Bob Mould not quite finished with six-string maelstroms

Bob Mould’s professional life began with a box of old records. “I had the Dobie Gillis childhood,” says the singer-guitarist-songwriter, calling from his Washington, DC, home. The man who helped invent alt-rock is referring to the title character in the early ’60s sitcom The Many Loves of Dobie Gillis, whose father owned a store. “When I was six, my parents bought a mom-and-pop grocery. And the same people who sold tobacco to grocery stores were the vendors for the jukeboxes at the truck stops. So when it was time to change them [the records] out, they put them in a box and gave them to me. I still have all that stuff.”

In his late teens and early 20s, Mould’s passion for music led him to punk and the formation of the prolific hardcore legends Hí¼sker Dí¼. By the time Dí¼-influenced acts like Nirvana and the Pixies were changing the rules of rock, Mould had moved on to the more polished sound of Sugar. When that band ended in ’95, he returned to the solo artist route he’d started down directly after the dissolution of Hí¼sker Dí¼. Then, around 2000, he began dabbling in electronica, before taking a break from music to work as a scriptwriter with World Championship Wrestling.

But with 2005’s Body of Song and his latest, District Line, the musician has returned to the six-string-based music that’s a comfort zone for his fans. Mould conjures up maelstroms of electric guitar on rockers like “Who Needs to Know” and “Return to Dust”, and rich, ringing acoustic backdrops on the bitter love-gone-sour tale “Again and Again”. He also throws a little electronic seasoning into the mix, including vocal effects in the driving “Stupid Now” and a slithery keyboard solo in “Old Highs and New Lows”. Mostly, though, it’s a reassuring return to form that will please long-time fans. He even digs into the vaults for “Walls in Time”, a reflective, spare track written around the time of his first solo record, 1989’s Workbook.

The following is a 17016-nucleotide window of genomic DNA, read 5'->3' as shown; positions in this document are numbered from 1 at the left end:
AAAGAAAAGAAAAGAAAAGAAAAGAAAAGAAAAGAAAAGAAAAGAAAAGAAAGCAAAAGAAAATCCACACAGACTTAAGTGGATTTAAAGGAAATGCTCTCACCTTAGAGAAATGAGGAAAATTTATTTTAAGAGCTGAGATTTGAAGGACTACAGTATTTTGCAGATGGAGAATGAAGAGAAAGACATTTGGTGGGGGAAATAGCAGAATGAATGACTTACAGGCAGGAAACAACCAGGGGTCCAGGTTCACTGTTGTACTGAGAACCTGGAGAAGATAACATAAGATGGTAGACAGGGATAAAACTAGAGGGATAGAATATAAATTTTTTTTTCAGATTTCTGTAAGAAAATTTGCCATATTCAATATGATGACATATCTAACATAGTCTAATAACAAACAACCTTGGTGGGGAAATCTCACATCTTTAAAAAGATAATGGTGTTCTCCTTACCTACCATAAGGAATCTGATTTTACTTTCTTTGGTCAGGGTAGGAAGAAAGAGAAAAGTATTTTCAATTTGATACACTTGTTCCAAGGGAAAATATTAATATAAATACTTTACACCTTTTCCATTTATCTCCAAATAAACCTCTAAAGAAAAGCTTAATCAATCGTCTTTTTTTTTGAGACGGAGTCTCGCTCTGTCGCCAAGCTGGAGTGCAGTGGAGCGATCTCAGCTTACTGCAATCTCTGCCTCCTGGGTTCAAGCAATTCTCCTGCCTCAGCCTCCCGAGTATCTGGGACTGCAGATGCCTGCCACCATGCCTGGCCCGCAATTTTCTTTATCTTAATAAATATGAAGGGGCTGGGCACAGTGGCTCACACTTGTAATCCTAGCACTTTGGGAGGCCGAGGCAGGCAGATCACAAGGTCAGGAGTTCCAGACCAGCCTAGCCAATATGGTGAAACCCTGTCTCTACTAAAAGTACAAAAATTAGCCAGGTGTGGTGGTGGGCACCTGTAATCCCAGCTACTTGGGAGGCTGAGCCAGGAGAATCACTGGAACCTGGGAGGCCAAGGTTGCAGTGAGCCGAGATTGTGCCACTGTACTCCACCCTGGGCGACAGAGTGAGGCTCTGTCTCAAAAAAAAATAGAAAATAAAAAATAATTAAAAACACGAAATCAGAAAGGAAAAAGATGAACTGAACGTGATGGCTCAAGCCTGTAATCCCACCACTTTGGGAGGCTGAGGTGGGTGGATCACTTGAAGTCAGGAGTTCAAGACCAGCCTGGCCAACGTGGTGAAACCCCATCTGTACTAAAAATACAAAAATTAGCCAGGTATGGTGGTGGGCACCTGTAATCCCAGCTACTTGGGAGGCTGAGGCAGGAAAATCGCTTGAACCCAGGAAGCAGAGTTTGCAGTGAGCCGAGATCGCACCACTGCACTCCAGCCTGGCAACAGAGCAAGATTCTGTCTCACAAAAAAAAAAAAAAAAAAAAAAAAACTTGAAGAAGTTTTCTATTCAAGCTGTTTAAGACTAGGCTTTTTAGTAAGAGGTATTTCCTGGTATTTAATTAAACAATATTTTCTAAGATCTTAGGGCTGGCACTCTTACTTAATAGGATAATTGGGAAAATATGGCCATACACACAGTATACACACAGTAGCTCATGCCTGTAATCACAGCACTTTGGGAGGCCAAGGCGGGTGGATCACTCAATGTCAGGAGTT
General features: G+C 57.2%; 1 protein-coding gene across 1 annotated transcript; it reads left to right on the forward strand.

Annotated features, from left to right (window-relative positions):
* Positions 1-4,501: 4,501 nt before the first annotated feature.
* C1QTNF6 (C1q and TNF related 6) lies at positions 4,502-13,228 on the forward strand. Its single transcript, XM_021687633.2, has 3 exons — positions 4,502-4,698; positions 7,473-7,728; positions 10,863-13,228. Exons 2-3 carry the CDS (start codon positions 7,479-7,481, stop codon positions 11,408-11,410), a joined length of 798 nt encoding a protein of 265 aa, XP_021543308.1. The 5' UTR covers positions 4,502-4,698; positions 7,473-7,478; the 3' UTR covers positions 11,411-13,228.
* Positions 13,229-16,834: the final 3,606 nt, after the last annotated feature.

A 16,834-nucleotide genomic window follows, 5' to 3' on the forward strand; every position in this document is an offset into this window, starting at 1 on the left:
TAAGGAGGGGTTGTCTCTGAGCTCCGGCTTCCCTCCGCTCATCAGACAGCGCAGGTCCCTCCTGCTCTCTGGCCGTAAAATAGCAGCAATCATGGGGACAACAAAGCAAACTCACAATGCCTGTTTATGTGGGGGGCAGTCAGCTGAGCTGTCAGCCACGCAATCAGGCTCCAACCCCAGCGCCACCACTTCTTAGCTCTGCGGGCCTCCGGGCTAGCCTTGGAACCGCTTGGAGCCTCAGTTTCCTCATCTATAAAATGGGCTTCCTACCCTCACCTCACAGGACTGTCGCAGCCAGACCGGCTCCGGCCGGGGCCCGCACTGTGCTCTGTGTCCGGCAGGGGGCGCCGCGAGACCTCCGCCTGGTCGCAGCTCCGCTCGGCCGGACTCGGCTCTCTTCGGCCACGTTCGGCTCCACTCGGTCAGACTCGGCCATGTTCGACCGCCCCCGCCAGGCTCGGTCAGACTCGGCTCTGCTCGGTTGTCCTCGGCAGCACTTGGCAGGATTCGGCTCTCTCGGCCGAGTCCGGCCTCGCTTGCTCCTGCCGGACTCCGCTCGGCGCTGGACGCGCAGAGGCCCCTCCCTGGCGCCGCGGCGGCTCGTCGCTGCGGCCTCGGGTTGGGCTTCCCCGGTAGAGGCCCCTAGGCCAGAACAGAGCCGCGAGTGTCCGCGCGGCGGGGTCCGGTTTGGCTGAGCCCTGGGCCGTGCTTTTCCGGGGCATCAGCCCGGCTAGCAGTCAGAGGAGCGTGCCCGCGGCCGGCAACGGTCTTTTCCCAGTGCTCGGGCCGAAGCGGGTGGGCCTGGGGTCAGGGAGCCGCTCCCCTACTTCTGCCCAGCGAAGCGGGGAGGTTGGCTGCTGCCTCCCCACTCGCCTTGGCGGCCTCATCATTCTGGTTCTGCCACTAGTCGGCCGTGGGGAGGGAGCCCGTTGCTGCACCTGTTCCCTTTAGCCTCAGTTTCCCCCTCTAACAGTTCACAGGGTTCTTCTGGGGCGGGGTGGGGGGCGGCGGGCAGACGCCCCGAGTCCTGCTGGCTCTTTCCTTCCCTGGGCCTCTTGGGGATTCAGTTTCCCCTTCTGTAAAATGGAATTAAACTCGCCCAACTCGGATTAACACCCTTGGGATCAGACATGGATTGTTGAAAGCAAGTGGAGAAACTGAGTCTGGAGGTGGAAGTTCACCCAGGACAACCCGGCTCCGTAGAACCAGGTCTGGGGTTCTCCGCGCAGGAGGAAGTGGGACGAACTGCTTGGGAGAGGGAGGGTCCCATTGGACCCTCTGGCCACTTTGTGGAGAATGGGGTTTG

One reason he’s happy to return to familiar territory is Blowoff, a monthly DJ residency in Washington, DC. The dance party feeds Mould’s jones for the latest sounds, thus freeing him up to write, record, and perform the guitar-pop epics that are his forte.

“The DJing is like going to a party,” he says. “The rock tour’s like going to war—you get a couple changes of clothes, you’re in a different bed every night, loud shit’s going off around your head all day. It’s good, but they’re very different.”

Asked to name some of his picks from a recent set, he reels off a list of names that includes the U.K.’s Nathan Fake, Portland’s Saturna, and Brooklyn’s Santogold, as well as better-known names like Interpol and George Michael. “I covered a lot of lo-fi, a lot of indie-rock and a lot of French house music. And that’s all in an hour. Then it’s on to the electro and house stuff.”

Mould saves tunes by Hí¼sker Dí¼, his most influential band, for the live shows. He still trots out some of the old warhorses, such as New Day Rising’s “Celebrated Summer”. Mostly he’s interested in what he calls “the poppier stuff”, and not the heavier, angrier punk blitzkriegs to which he no longer relates. “There are things I can’t do anymore, and a lot of those songs I’m not feeling,” he says. “And I don’t think it would be good to fake it.”

The Bob Mould Band plays Richard’s on Richards on Sunday (March 30).